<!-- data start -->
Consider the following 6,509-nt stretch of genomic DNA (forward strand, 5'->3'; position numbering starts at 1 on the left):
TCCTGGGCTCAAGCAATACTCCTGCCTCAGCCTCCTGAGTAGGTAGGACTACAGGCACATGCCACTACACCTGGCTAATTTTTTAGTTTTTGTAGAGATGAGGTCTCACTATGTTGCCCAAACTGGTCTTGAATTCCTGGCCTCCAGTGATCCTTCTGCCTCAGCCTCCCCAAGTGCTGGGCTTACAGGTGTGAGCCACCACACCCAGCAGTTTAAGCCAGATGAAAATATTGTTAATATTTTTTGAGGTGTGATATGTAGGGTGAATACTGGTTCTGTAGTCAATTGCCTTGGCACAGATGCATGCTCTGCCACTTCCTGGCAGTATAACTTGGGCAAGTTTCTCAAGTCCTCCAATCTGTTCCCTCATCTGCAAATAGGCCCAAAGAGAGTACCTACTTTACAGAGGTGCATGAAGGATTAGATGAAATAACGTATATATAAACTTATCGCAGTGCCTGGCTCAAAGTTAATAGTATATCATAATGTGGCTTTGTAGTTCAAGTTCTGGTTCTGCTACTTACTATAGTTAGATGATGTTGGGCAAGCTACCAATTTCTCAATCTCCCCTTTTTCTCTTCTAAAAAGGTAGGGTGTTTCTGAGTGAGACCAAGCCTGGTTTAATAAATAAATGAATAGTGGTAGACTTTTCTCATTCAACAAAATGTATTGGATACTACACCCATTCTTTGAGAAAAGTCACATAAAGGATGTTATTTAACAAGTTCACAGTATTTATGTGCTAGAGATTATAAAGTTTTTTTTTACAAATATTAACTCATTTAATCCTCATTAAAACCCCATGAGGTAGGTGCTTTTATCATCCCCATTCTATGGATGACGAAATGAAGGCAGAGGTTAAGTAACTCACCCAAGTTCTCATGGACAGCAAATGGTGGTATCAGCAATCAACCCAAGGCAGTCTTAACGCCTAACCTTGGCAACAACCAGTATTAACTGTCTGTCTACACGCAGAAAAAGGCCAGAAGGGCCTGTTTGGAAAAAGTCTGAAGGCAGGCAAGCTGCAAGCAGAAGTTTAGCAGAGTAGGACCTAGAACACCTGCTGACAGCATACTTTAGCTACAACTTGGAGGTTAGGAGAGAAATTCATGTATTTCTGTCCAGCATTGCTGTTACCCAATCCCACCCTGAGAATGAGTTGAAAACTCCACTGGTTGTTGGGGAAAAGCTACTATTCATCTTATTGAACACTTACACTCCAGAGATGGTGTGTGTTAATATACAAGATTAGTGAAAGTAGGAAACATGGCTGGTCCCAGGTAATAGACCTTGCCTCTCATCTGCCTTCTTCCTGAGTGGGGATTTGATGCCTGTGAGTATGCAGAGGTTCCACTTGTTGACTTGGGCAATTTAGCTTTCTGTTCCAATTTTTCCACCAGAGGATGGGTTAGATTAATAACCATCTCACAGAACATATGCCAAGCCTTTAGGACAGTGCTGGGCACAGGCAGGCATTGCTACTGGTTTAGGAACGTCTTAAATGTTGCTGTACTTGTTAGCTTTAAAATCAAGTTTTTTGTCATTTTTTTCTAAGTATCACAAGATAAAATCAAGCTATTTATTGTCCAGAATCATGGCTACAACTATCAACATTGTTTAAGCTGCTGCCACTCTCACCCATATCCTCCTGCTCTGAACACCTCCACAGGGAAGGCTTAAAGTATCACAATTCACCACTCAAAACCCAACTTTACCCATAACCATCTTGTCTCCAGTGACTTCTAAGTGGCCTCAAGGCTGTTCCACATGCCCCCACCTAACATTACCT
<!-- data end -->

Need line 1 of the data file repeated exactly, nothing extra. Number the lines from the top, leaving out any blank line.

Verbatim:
Consider the following 6,509-nt stretch of genomic DNA (forward strand, 5'->3'; position numbering starts at 1 on the left):